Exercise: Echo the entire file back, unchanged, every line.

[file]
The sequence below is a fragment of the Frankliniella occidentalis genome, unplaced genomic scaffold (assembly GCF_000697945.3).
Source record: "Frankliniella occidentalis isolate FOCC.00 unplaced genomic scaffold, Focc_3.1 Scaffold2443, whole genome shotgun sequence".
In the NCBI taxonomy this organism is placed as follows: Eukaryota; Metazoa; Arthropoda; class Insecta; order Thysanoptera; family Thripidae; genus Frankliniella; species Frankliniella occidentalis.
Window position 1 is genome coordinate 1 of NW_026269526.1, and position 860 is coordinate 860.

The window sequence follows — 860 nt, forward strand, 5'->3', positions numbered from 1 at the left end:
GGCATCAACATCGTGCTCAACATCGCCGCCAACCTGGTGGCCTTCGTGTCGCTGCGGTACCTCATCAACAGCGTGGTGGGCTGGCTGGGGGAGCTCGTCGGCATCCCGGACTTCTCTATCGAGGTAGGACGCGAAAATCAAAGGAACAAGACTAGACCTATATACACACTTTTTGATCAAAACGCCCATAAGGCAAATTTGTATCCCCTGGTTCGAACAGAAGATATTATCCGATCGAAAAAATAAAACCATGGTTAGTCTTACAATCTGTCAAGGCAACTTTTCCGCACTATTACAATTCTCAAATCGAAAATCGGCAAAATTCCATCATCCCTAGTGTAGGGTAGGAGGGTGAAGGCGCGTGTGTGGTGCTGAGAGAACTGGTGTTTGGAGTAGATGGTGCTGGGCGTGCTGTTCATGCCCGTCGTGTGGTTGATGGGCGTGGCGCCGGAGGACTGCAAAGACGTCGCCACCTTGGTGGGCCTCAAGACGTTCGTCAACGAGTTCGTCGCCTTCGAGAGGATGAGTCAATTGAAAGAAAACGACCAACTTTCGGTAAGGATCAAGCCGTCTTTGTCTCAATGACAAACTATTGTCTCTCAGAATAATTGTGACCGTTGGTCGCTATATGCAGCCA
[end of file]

The sequence below is a fragment of the Frankliniella occidentalis genome, unplaced genomic scaffold (assembly GCF_000697945.3).
Source record: "Frankliniella occidentalis isolate FOCC.00 unplaced genomic scaffold, Focc_3.1 Scaffold2443, whole genome shotgun sequence".
In the NCBI taxonomy this organism is placed as follows: Eukaryota; Metazoa; Arthropoda; class Insecta; order Thysanoptera; family Thripidae; genus Frankliniella; species Frankliniella occidentalis.
Window position 1 is genome coordinate 1 of NW_026269526.1, and position 860 is coordinate 860.

The window sequence follows — 860 nt, forward strand, 5'->3', positions numbered from 1 at the left end:
GGCATCAACATCGTGCTCAACATCGCCGCCAACCTGGTGGCCTTCGTGTCGCTGCGGTACCTCATCAACAGCGTGGTGGGCTGGCTGGGGGAGCTCGTCGGCATCCCGGACTTCTCTATCGAGGTAGGACGCGAAAATCAAAGGAACAAGACTAGACCTATATACACACTTTTTGATCAAAACGCCCATAAGGCAAATTTGTATCCCCTGGTTCGAACAGAAGATATTATCCGATCGAAAAAATAAAACCATGGTTAGTCTTACAATCTGTCAAGGCAACTTTTCCGCACTATTACAATTCTCAAATCGAAAATCGGCAAAATTCCATCATCCCTAGTGTAGGGTAGGAGGGTGAAGGCGCGTGTGTGGTGCTGAGAGAACTGGTGTTTGGAGTAGATGGTGCTGGGCGTGCTGTTCATGCCCGTCGTGTGGTTGATGGGCGTGGCGCCGGAGGACTGCAAAGACGTCGCCACCTTGGTGGGCCTCAAGACGTTCGTCAACGAGTTCGTCGCCTTCGAGAGGATGAGTCAATTGAAAGAAAACGACCAACTTTCGGTAAGGATCAAGCCGTCTTTGTCTCAATGACAAACTATTGTCTCTCAGAATAATTGTGACCGTTGGTCGCTATATGCAGCCA